The Optical Society
WASHINGTON -- Researchers have designed a new LED-based train headlight that uses a tenth of the energy required for headlights using conventional light sources. If operated 8 hours every day, the electricity savings of the new design would reduce emissions of the greenhouse gas carbon dioxide by about 152 kilograms per year.
Train headlights not only illuminate the tracks ahead, they also play an important role in rail transportation. Because trains are difficult to stop, the headlights must be visible from a distance far enough away to give people or vehicles on the tracks ample time to move out of the way. Traditional train headlights, which use incandescent or halogen bulbs, are bright enough to meet safety regulations but are not very energy efficient because most of the energy powering the light is converted into heat rather than visible light.
Researchers led by Guo-Dung J. Su from the Micro Optics Device Laboratory of the Graduate Institute of Photonics and Optoelectronics at National Taiwan University, Taiwan, were approached by the engineering and design company Lab H2 Inc., to design locomotive headlights that use LEDs as a light source. In addition to requiring less energy, LEDs also last longer and are smaller and more rugged than traditional light sources.
"Some LED headlight products sold on the market are designed with many LEDs that have outputs that overlap in large sections. These designs waste a lot of energy," said Wei-Lun Liang of the Micro Optics Device Laboratory, who was instrumental in designing the new train headlight. "Our research showed that electricity use can be reduced by focusing on the best way to distribute the LED energy equally."
In The Optical Society journal Applied Optics, Liang and Su report a new train headlight design based on ten precisely positioned high efficiency LEDs. The design uses a total of 20.18 Watts to accomplish the same light intensity as an incandescent or halogen lamp that uses several hundred watts. The new headlight can also be dimmed by turning off some of the LEDs to avoid blinding waiting passengers when the train passes a platform, for example.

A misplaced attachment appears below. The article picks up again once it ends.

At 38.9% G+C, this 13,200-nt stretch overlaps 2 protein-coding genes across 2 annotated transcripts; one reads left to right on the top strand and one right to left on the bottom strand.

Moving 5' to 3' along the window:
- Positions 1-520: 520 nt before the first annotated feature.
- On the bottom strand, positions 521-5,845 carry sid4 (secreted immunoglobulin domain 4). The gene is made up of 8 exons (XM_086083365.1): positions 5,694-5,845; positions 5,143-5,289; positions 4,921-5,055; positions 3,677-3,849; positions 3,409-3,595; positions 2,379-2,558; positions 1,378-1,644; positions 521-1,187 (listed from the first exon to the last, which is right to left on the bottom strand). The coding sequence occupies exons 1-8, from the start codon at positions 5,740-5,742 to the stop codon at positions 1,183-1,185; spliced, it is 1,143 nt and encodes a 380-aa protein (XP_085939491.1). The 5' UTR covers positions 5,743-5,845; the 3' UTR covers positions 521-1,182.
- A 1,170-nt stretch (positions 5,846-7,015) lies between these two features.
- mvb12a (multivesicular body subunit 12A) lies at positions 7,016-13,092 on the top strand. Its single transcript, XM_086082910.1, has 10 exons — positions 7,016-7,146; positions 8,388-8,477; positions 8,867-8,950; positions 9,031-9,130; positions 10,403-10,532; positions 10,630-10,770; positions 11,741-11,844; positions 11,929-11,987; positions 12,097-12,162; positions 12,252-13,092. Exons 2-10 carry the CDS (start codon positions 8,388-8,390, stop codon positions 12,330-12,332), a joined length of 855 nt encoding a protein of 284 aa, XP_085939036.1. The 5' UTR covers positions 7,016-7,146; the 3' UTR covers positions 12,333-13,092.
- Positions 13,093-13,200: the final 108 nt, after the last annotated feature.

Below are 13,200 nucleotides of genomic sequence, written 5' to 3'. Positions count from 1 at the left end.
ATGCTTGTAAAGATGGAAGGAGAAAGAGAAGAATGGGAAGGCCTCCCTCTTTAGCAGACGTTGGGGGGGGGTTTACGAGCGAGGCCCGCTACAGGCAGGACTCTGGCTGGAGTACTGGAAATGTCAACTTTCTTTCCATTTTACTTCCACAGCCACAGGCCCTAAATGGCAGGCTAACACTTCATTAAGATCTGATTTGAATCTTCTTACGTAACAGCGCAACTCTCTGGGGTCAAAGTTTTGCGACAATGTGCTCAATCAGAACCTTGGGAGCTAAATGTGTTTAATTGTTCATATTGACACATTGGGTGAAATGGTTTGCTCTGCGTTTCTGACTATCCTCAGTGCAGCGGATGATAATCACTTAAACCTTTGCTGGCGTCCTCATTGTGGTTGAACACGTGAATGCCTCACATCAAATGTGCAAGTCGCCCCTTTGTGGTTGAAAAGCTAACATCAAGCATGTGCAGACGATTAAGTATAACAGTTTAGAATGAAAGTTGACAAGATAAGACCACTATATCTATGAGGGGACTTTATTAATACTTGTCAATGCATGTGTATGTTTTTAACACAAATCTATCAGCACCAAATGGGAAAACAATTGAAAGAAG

Designing for energy efficiency
Much like those used for cars, train headlights typically combine a light source with a parabolic, or cup-shaped, reflective surface that focuses the emitted light into a beam. Although LEDs are a great option for saving energy, the most energy-efficient LEDs emit smaller spots of light. For this reason, the researchers had to combine the small outputs of multiple high-efficiency LEDs into a larger circular output to create a beam large enough to use as a train headlight.
"Combining several LEDs is more expensive and consumes more electricity than using a few single LEDs," said Liang. "Thus, we needed to determine how to best position the lowest possible number of high-efficiency LEDs needed to meet the requirements by analyzing how the parabolic surface reflected the LED lights."
The researchers' goal was a headlight that would provide light 1.25 times the brightness required by U.S. federal regulations. These regulations require train headlights to have a peak intensity of at least 200,000 candelas and illuminate a person at least 800 feet in front of the headlight.
Positioning the LEDs to save energy and meet federal guidelines came with several challenges. The researchers had to be careful to overlap the LED outputs just enough to create a large beam, but not so much that more LEDs, and thus more energy, would be needed. Also, the LEDs must be placed far enough from each other for heat to dissipate to prevent circuit damage.
Positioning the LEDS To create a high-efficiency train headlight, the researchers used two half-circular parabolic aluminized reflectors. When used together, the strong beams from each reflector combine to generate the light intensity necessary to meet federal guidelines. This design also simplified placement of the circuits needed to power the LEDs because they could be housed in the horizontal divider separating the reflectors.
To determine where to place the LEDs in the reflectors, the researchers first estimated the best location of each LED and then used a series of tests and simulations to fine-tune the final position for each LED based on its corresponding illumination pattern. "Other scientists can use the linear equation we derived for deciding the approximate positions of LEDs for other applications," said Liang. "This can substantially shorten the time required to determine LED positioning before fine-tuning the positions."
The researchers point out that headlights typically use a complete parabolic reflector surface. "We believe this is the first design to use a combination of two semi-parabolic reflector surfaces," said Liang. "By systematically analyzing the design to determine the best placement of the LEDs in the reflector, we were able to minimize electricity consumption while satisfying requirements associated with traffic safety."
The researchers are now working to turn their design into a commercial product. Even though the new design exhibits low power consumption, it still generates some waste heat. Before the design can be commercialized the researchers will need to develop and test a heat dissipation system for the new headlight.
EurekAlert!, the online, global news service operated by AAAS, the science society: https://www.eurekalert.org/pub_releases/2018-02/tos-plt021318.php